Symptoms in mice that mimic Parkinson’s disease are reversed by treatment with amphetamines, including Ecstasy, according to a new study.
Amphetamines relieve Parkinson’s-like symptoms
The drugs seem to work through a pathway not involving the chemical dopamine, which surprised the researchers since dopamine deficiency is the cause of Parkinson’s.
These results may lead to the discovery of “other systems that can replace or substitute for the very important action of dopamine”, says study author Marc Caron of Duke University, US.
Dopamine transmission in a region of the brain called the striatum is essential for normal movement. Parkinson’s results when dopamine-producing neurons in this region die.
The best current treatment for the condition is a chemical called L-Dopa – a natural precursor to dopamine. L-Dopa works well for patients in the early stages of the disease, but its effectiveness diminishes with time, and it can actually cause involuntary movements.
Unknown systemTo screen for other types of drugs, Russian scientists Tatyana Sotnikova and Raul Gainetdinov, working with the team at Duke University, studied mice altered to possess no brain dopamine. They show classic symptoms of Parkinson’s disease including muscle rigidity, problems initiating movement, and resting body tremor.
When the researchers treated these mice with high doses of different types of amphetamines, their movement problems dramatically improved. The most effective compound was methylenedioxymethamphetamine (MDMA) – commonly known as Ecstasy.
This result was surprising, because amphetamines are thought to affect movement through the dopamine system. But since these mice have no functional dopamine system, an unknown mechanism must be at work.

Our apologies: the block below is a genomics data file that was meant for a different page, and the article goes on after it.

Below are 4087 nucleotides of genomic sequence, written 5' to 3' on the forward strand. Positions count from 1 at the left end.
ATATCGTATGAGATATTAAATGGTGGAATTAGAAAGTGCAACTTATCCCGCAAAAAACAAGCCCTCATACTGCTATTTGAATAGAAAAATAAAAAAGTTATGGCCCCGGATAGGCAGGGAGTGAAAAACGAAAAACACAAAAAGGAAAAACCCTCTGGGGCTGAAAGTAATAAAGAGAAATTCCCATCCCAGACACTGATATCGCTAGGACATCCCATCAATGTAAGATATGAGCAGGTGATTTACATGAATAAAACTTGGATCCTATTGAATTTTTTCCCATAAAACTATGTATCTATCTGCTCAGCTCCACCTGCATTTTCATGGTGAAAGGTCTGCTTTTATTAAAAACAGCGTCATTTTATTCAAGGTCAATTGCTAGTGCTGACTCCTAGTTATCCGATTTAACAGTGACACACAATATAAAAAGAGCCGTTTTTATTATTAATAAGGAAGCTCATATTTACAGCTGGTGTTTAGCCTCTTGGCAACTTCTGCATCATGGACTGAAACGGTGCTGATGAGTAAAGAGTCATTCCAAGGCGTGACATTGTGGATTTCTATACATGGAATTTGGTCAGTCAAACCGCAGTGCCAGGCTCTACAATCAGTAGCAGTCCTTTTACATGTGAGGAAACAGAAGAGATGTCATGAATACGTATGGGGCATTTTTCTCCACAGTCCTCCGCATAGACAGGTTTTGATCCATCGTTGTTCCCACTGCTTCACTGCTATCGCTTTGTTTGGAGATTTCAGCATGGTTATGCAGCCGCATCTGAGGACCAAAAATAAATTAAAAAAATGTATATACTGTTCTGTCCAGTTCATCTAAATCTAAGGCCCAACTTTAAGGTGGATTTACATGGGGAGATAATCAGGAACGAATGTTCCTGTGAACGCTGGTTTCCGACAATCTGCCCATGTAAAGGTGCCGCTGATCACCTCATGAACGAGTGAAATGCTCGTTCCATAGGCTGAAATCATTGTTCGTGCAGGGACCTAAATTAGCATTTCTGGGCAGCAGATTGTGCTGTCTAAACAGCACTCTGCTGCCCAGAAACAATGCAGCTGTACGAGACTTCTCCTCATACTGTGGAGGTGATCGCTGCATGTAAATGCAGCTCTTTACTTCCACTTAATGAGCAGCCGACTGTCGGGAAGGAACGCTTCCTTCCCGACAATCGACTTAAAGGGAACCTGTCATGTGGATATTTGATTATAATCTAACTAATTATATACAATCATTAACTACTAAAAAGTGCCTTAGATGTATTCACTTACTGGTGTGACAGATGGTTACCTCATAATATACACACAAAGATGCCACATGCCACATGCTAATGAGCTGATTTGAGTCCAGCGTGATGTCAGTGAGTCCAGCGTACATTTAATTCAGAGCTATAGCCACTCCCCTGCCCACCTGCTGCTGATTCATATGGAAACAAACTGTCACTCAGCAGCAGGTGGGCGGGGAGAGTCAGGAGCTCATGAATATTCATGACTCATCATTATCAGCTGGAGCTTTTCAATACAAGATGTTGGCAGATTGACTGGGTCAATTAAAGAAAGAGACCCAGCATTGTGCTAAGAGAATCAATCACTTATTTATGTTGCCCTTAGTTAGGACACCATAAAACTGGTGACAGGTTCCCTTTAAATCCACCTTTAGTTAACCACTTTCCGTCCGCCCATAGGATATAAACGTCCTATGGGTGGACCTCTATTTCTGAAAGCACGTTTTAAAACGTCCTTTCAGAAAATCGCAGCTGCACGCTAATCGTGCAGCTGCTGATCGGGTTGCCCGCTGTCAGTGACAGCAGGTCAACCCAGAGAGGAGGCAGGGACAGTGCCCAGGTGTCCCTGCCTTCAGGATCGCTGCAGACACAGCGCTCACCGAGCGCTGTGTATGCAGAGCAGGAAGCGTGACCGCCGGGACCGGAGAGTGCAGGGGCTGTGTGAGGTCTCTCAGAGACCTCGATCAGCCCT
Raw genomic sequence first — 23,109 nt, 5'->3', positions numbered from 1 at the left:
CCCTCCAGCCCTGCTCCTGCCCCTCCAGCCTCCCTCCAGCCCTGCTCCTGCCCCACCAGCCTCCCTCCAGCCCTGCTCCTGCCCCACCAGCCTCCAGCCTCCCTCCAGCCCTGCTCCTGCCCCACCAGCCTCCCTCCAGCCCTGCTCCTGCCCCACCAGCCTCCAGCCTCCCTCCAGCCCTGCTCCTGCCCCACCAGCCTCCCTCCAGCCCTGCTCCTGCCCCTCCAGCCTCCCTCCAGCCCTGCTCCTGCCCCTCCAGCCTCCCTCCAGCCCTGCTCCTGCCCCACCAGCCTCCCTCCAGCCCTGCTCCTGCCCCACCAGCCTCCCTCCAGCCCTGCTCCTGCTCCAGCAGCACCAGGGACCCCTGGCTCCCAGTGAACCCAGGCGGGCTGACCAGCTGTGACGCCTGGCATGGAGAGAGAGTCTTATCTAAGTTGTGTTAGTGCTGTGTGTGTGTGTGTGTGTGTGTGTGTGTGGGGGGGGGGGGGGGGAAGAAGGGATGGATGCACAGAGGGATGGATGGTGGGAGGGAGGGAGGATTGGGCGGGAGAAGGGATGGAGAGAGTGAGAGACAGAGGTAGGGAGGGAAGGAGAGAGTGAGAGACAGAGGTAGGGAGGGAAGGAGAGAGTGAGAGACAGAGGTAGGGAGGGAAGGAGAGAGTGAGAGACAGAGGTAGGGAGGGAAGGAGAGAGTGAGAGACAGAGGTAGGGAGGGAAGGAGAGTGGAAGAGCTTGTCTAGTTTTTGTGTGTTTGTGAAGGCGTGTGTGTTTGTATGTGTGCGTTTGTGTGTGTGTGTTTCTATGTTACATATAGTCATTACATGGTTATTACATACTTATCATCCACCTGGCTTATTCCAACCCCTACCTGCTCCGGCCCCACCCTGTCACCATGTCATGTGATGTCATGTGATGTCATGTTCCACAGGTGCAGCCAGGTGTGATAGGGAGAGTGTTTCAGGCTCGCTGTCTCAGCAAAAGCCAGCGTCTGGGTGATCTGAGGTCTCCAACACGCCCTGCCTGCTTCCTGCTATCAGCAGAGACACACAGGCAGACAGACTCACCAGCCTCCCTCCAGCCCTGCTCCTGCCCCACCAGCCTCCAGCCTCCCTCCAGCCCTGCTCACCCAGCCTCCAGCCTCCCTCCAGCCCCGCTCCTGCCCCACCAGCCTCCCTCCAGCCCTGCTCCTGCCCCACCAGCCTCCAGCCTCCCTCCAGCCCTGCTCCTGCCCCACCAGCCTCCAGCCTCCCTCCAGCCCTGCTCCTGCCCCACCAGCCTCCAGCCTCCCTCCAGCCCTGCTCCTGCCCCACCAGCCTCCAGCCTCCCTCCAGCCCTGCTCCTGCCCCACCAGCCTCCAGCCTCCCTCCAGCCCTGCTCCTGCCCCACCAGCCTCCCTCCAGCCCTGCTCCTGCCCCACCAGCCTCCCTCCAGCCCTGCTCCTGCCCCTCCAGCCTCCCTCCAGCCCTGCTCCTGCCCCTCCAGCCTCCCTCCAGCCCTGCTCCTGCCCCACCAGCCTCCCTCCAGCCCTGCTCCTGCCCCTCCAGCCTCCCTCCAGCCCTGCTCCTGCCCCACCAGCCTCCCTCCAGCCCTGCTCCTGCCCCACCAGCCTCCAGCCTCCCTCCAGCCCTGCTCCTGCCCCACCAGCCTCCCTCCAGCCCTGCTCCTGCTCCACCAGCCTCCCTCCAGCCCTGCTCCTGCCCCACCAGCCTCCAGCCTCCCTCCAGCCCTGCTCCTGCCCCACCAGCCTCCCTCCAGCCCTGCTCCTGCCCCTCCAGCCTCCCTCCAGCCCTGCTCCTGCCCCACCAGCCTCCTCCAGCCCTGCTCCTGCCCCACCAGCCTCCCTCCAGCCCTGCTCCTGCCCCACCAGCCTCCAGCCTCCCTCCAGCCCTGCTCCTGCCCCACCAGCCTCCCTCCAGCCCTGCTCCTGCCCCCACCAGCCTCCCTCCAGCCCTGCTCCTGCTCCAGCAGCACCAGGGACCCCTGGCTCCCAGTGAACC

The authors suggest proteins called trace amine receptors may be involved. Amphetamines interact with these receptors, but very little is known about their physiological role in the brain.
Ecstasy-Parkinson’s linksSome previous research has hinted that Ecstasy might actually cause symptoms of Parkinson’s disease, although the best-known study was retracted when the researchers discovered they had administered the wrong drug.
Prompted by British stuntman Tim Lawrence’s claim that his Parkinson’s symptoms were relieved by Ecstasy, a study in marmoset monkeys confirmed some anti-Parkinsonian effects the drug. And work by Werner Schmidt and colleagues at the University of Tübingen, Germany, has shown similar results in rats.
The Duke University researchers used a very different approach and a very different method, Schmidt notes, but they “reached the same conclusions as we did”.
“We have to be cautious not to be too suggestive, so that every Parkinson’s patient doesn’t run to the street corner,” Caron warns.
The researchers plan to base further work around the structure of amphetamines, Caron says, to find or create other compounds that might have similar anti-Parkinsonian effects.
Journal reference: Public Library of Science Biology (vol 3, p e271)
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